Although many definitions have defined intelligence as reasoning, perceiving analogies, perceiving relationships, quick learning, and calculating perspective, psychologists prefer defining it as a general cognitive challenge-solving technique. Some psychologists are of the opinion that intelligence can be categorised into seven components, inter alia: bodily-kinesthetic, musical, logical-mathematical, spatial, linguistic, intrapersonal, and interpersonal. From my point of view, I define intelligence as an ability to learn from and about, interact, and understand one’s environment. The discussion below illustrates my definition.
There is a very strong conviction that common sense plays a big role controlling how we learn from what we see, experience, read or visualize. In this case, the term ‘learning from’ is the self-awareness or self-management skill that mainly controls individual’s learning, emotions and behaviour management. One should have moral lessons from his or her daily experiences. Whatever difficulties or challenges we experience or see others encounter today should modify our conduct so that we find a sustainable solution to any of such challenges in future. People who are not intelligent fail to put measures in place that will ensure if similar challenges come their way in future, they will have better approaches. They see challenges as misfortunes in life, which will never occur again.
For instance, imagine a situation that a student failed his/her examinations not because he/she did not prepare well for the papers, but because he/she was not keen on reading the instructions. The student ended up taking a wrong approach in handling the questions. An intelligent student should learn a lesson from such an experience. Students should understand that instructions are part of examinations. On the other hand, a student who is not intelligent will see his/her failure as a misfortune that will never occur again. At the end of the day, this type of student will go on failing examinations.
From the sociological school of thought, all human beings are social animals. It should however be understood that our personalities shape our social life. For instance, the level of socialization of an introvert greatly differs from that of an extrovert. Whether an introvert or an extrovert, an intelligent mind should have high skills on how to interact with his or her environment. Intelligent people understand that we live in a very dynamic environment which differs from community to community. They therefore understand that behaviour or level of interaction changes as they move from one community to another. They also understand that one’s character is greatly shaped by the traditional background. It is also of general knowledge that we differ in personalities, which greatly shape our capacity to interact with the other people.
For example, the chairman of a student’s board at university is faced with a challenge of uniting two antagonistic groups of students with different ideologies on a given policy that is to be introduced in the institution. The student’s head has several problem-solving techniques at his disposal. At the end of the day, he might decide to support the majority group and let the minority suffer. This option is not wrong in a democratic society, but it is not intelligent. The student head should understand that our personalities shape the way we perceive ideas. It is therefore a responsibility of our seniors to bring our thinking at par so as to avoid internal resistances. The student head invited future problems, because he decided to pick a punitive decision to the minority.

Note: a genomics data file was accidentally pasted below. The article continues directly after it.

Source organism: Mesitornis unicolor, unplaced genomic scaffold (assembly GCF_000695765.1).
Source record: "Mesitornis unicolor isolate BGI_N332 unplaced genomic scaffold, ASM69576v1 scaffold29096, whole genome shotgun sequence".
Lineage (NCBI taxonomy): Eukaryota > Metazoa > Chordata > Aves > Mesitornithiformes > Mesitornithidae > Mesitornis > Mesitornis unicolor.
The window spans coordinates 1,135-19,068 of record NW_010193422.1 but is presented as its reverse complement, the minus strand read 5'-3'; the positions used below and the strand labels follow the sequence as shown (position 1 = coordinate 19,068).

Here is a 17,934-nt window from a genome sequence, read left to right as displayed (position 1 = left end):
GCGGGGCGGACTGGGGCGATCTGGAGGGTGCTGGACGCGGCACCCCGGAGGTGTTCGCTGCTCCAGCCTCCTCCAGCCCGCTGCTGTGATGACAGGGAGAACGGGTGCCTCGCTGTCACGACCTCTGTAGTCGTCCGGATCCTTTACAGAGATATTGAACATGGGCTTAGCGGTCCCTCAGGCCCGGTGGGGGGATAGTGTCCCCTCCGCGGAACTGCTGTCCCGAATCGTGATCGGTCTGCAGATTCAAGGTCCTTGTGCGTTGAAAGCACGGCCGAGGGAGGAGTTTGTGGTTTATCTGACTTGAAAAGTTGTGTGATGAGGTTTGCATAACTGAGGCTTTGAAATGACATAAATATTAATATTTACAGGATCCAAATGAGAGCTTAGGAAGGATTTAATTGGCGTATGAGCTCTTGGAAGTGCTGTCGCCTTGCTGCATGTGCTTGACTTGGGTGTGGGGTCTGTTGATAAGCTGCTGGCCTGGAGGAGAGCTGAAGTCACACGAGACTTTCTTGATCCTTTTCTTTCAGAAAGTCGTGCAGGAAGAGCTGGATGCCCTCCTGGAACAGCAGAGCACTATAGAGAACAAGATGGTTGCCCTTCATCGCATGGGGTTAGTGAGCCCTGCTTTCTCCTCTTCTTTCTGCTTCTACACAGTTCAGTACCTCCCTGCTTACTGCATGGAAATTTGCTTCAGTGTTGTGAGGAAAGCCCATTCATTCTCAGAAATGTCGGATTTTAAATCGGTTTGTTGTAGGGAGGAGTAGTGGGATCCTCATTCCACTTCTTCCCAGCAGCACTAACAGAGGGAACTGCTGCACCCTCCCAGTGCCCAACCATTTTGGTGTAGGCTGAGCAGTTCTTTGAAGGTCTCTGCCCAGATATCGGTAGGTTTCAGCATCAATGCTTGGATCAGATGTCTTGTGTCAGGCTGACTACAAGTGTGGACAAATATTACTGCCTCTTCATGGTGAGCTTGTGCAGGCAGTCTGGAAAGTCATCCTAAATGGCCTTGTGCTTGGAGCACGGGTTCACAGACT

Intelligent minds should have a high desire to learn about what they feel they are interested in, they are always explorative, adventurous, and curious. They always indulge in finding solutions to daily emerging issues. An intelligent person will have such questions as why something is happening, what made it happen, and how it happened. They then task themselves to look for solutions of such questions. They therefore provide solutions to the problems as they go on answering the questions.
For example, a student on his way to school was knocked down by a fast moving car while he was trying to cross the road. Many civilians will treat this as a normal occurrence or a misfortune and pray that it will never occur again. On the other hand, another person will try to get some answers from the eye witnesses. He might want to understand how the accident occurred. It might be due to speeding of the car or failure to observe road safety rules. He can therefore suggest preparing possible remedies to avoid future catastrophes such as erecting road safety rules along the road, encouraging pedestrians to use zebra cross lines and many others.
In conclusion, intelligence is all about being able to accommodate the ever changing environment. If a person is able to fully understand his or her environment and successfully dance to its ever changing tunes, he/she is intelligent. As discussed above, being intelligent is the ability to learn from hence people should have the ability to learn from their and others’ daily encounters. The challenges should modify our behaviour to better people. An intelligent person should also have remarkable skills on how to interact with his or her environment. Understanding that the environment is ever changing and devising the mechanisms to cope and stay harmoniously with others is being intelligent. Lastly, intelligent minds should have a high desire to learn about what they feel they are interested in.